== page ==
What are you reading this month? ¡Olé! –Rebecca

Lectura de marzo

Parece que la regla de tres dicta mis lecturas mensuales. En marzo, hasta ahora, he leido El Principito, Secuencias de una vida, y Negro de hueso (Bone Black). Son tres lentes distintos para ver el mundo; todos incluyen el tema de madurarse.

El Principito (Le Petit Prince) por el autor francés Antoine de Saint-Exupéry era para mí una tercera lectura de esta alegoria corta, esta vez en español en vez de inglés. (Para practicar mi segundo idioma.) Encuentro la descripción de limpiar volcanes tan encantadora como en la primera lectura. La manera en la cual el libro burla de la visión estirada y miope de los adultos me hace sonreír. El elefante dentro de la barriga de la serpiente (que un adulto se ve como un sombrero no más) sigue siento mi dibujo favorito del libro. La alegria de estar domesticado por alguién más es un mensaje principal; el amor. Buen cuento corto, excelente para practicar otro idioma.

Secuencias de un vida por Bryan Cranston es una autobiografía bien escrita. El crea una historia coherente de la narrativa de su vida. No tenía suerte desde el momento de nacer, predestinado para ser un actor famoso. Pasaba por dificultades familiares y trabajaba duro para sobrepasarlas o incorporarlos en sus personajes. Estaba listo para hacer todo lo posible para ganar un trabajo como actor. Cranston lo demonstró cuando por ejemplo aprendió descender en rapel el fin de semana antes de una audición que requería que descendiera la parte exterior de un edificio de varios pisos. Ganó el trabajo. Sus personajes más famosos son Hal, el papá de Malcolm el de en medio y de Walter, el personaje principal de “Breaking Bad” (en rumbo a ser malvado). En la portada del libro, vemos a Bryan en maquillaje de actor, y en el dorso le vemos como Walter. Ay, en el dorso se veía demasiado malvado, no podía dejar el libro así expuesto, y ni he visto el programa. El libro de Cranston es una historia inspirante de hacer lo máximo con las habilidades y el fondo que uno tiene.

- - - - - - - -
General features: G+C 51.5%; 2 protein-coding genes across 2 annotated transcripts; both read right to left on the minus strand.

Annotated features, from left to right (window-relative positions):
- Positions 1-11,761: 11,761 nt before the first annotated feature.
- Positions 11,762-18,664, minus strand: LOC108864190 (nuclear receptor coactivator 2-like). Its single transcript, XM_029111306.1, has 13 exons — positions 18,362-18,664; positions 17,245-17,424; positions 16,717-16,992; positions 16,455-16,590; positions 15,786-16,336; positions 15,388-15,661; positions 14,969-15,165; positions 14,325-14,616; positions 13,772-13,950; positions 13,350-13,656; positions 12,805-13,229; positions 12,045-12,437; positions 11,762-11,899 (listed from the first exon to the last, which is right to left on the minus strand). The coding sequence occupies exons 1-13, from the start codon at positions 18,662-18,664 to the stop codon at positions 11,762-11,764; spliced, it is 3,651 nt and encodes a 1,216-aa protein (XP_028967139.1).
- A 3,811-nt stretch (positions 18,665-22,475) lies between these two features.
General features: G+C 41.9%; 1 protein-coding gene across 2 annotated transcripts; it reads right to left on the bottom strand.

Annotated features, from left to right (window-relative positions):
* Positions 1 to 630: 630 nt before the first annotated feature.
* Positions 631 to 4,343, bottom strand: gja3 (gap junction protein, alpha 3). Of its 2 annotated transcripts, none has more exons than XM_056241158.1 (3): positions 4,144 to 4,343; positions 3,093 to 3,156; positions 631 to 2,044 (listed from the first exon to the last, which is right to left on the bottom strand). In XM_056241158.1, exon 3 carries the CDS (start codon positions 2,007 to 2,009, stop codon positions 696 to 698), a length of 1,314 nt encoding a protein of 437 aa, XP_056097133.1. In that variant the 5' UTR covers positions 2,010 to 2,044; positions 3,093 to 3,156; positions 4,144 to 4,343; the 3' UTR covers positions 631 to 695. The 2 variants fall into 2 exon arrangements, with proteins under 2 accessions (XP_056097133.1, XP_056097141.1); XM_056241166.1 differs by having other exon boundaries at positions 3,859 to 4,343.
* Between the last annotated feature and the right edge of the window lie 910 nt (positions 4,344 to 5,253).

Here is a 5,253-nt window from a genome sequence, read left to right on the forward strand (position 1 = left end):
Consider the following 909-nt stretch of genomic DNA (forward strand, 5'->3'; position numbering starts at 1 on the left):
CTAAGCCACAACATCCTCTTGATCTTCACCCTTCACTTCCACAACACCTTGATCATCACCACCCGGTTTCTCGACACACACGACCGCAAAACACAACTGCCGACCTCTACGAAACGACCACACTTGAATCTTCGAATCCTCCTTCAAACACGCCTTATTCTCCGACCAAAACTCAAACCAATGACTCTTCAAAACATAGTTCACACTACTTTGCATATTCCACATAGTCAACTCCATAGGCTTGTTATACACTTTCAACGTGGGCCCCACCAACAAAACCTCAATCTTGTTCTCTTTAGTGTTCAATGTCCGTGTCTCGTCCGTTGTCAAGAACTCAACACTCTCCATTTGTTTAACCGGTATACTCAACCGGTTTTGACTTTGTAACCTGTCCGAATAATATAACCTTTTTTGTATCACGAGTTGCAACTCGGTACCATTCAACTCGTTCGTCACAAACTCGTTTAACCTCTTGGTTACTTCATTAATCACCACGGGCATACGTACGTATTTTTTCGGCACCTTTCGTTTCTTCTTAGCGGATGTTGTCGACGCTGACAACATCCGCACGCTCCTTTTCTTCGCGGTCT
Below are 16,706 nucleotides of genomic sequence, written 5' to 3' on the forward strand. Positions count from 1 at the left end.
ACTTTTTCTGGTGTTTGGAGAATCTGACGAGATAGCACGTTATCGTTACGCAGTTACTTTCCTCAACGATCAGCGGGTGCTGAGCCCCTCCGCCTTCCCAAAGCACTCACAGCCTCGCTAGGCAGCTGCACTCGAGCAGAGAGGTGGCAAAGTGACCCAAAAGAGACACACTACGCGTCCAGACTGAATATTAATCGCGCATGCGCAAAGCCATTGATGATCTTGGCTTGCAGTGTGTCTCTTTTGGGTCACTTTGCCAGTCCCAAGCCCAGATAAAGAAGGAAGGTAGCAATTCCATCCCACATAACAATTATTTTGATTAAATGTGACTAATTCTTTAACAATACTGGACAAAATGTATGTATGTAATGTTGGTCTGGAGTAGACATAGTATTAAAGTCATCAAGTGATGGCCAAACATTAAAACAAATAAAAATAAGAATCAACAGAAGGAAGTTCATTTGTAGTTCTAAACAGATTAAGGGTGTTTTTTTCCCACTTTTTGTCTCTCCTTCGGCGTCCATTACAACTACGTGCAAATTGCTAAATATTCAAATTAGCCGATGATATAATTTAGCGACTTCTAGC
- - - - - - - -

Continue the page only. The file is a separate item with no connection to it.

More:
Bone Black (negro de hueso) Memorias de una juventud por bell hooks es una autobiografia poética. La autora escoje elementos de su infancia y crea una colección de imagenes que dan la luz a la mujer que llega a ser. Algunas cosas odia: jabón de sosa caústica, el color rosado, los roles sujetados de las mujeres. Otras cosas ama: leer, libros, tiempo sola. Su familia no entiende su intensidad emocional, su deseo para soledad, y su preferencia para leer en vez de jugar en el barrio. hooks habla de la vida de su familia negra: de la fé, del racismo de la sociedad, de la integración racial de la escuela. Ella se queda muy clara que el racismo es un problema de la perspectiva de los blancos. En su escuela nuevamente integrada racialmente, solo unos pocos maestros y estudiantes blancos dan la bienvenida a los alumnos negros. hooks tenía la fama de inteligente, así le invitaron asistir las clases mayormente blancas. Ella notaba que los estudiantes negros varones estaban muy rara vez en estas clases. hook se quedaba preocupada que los jovenes negros recibían más golpes físicos como castigos de los directores, que lugares en clases avanzadas. Así en su narrativa personal vemos la base de su crítica social posterior como autora. Te recomiendo la autobiografía de bell hooks.